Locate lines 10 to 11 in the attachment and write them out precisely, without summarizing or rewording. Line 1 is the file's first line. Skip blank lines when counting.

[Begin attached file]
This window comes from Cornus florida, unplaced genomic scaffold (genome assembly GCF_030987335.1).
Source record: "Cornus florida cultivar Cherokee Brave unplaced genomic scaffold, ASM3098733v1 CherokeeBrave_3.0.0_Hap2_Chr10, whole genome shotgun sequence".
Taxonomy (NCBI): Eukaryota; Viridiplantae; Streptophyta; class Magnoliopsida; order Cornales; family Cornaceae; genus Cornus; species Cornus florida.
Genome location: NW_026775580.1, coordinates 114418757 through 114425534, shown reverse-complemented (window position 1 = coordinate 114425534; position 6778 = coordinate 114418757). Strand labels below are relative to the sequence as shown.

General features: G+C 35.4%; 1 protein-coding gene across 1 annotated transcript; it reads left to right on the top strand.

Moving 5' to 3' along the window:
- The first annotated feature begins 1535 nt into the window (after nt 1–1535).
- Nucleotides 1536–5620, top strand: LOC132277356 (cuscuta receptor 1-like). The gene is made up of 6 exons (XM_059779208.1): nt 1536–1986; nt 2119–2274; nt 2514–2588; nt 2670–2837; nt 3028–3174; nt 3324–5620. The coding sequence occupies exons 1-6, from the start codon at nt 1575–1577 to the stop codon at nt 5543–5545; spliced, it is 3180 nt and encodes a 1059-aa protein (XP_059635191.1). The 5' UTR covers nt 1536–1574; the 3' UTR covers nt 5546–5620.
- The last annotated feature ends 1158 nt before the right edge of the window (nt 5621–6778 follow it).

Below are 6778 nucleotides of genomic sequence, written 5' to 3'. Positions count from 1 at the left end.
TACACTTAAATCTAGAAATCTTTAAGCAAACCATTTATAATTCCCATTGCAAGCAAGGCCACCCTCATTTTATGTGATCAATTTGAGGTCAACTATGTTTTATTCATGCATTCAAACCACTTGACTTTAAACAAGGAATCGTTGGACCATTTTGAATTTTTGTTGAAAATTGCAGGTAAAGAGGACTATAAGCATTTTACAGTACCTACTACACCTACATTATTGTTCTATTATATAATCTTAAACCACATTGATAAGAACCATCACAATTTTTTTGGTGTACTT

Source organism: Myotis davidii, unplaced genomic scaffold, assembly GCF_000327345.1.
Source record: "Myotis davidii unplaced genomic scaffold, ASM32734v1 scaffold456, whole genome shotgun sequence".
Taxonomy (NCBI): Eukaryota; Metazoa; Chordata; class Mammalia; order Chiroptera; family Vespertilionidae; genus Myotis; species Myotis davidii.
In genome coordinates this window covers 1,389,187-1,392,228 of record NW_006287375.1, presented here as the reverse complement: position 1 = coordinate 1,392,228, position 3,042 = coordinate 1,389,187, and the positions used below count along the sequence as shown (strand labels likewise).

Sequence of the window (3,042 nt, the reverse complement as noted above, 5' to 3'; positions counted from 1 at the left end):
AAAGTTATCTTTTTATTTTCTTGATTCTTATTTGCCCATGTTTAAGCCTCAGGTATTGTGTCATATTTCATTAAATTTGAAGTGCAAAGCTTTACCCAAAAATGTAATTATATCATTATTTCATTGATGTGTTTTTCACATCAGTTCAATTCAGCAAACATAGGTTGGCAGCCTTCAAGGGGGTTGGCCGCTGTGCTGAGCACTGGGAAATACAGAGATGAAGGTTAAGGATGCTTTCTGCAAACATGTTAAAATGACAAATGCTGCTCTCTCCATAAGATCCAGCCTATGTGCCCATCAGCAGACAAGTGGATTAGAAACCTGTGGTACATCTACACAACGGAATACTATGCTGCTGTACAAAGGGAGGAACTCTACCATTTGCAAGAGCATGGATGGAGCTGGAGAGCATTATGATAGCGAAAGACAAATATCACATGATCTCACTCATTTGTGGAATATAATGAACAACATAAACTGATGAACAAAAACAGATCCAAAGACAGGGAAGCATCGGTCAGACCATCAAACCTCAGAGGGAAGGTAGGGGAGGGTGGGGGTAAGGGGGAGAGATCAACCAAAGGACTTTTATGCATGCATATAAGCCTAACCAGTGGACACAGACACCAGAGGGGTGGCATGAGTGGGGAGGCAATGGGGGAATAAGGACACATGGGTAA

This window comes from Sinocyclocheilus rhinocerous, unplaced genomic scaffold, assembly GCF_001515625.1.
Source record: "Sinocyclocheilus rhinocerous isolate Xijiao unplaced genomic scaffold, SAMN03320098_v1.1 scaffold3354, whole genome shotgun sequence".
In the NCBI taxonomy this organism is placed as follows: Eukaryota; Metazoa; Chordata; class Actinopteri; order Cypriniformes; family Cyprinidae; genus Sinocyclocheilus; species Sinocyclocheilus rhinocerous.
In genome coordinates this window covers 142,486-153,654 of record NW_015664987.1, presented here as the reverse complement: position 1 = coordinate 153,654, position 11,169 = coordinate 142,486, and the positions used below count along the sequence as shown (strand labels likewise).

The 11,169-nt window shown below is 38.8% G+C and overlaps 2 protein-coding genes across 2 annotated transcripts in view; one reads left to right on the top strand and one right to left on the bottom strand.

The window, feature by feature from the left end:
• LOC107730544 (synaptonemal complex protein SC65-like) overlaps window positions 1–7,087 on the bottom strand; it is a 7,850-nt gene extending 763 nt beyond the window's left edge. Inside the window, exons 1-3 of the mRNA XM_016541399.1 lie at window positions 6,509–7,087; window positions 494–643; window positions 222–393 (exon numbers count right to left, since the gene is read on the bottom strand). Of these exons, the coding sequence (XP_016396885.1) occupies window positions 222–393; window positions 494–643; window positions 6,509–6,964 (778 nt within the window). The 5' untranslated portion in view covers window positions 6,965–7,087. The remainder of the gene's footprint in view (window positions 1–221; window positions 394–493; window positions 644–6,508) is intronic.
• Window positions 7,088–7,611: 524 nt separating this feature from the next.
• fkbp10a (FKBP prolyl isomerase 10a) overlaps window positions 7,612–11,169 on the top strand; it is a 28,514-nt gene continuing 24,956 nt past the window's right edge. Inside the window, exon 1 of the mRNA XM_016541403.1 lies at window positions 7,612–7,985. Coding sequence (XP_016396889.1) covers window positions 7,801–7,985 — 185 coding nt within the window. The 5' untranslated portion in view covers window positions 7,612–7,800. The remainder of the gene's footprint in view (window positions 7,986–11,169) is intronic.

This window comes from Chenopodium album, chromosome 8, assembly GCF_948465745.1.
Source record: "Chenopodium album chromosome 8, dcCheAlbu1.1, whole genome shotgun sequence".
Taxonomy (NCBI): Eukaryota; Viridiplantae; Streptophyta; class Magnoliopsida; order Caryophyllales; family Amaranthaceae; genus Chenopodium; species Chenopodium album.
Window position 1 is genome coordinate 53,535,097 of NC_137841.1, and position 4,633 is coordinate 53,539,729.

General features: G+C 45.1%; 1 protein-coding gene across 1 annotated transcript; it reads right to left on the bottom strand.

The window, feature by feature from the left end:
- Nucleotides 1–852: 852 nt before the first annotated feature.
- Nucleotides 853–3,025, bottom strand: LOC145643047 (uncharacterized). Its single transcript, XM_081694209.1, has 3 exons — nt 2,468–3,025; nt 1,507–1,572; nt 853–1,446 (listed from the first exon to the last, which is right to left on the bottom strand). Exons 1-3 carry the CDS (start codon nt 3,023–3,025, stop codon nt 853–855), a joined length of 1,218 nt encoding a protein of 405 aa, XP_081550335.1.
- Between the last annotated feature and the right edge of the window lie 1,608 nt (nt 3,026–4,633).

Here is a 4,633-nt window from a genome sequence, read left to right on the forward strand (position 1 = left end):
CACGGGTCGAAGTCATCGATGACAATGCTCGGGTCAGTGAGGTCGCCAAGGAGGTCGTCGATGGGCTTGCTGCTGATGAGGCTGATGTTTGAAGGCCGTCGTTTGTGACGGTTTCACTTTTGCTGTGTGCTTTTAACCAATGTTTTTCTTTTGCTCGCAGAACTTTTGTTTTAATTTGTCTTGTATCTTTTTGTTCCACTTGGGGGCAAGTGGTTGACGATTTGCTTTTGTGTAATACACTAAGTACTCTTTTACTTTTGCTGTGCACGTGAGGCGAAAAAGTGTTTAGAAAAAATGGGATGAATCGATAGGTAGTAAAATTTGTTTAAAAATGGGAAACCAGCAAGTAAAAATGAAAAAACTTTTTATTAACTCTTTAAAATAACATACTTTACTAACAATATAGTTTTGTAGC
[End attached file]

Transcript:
Below are 6778 nucleotides of genomic sequence, written 5' to 3'. Positions count from 1 at the left end.
TACACTTAAATCTAGAAATCTTTAAGCAAACCATTTATAATTCCCATTGCAAGCAAGGCCACCCTCATTTTATGTGATCAATTTGAGGTCAACTATGTTTTATTCATGCATTCAAACCACTTGACTTTAAACAAGGAATCGTTGGACCATTTTGAATTTTTGTTGAAAATTGCAGGTAAAGAGGACTATAAGCATTTTACAGTACCTACTACACCTACATTATTGTTCTATTATATAATCTTAAACCACATTGATAAGAACCATCACAATTTTTTTGGTGTACTT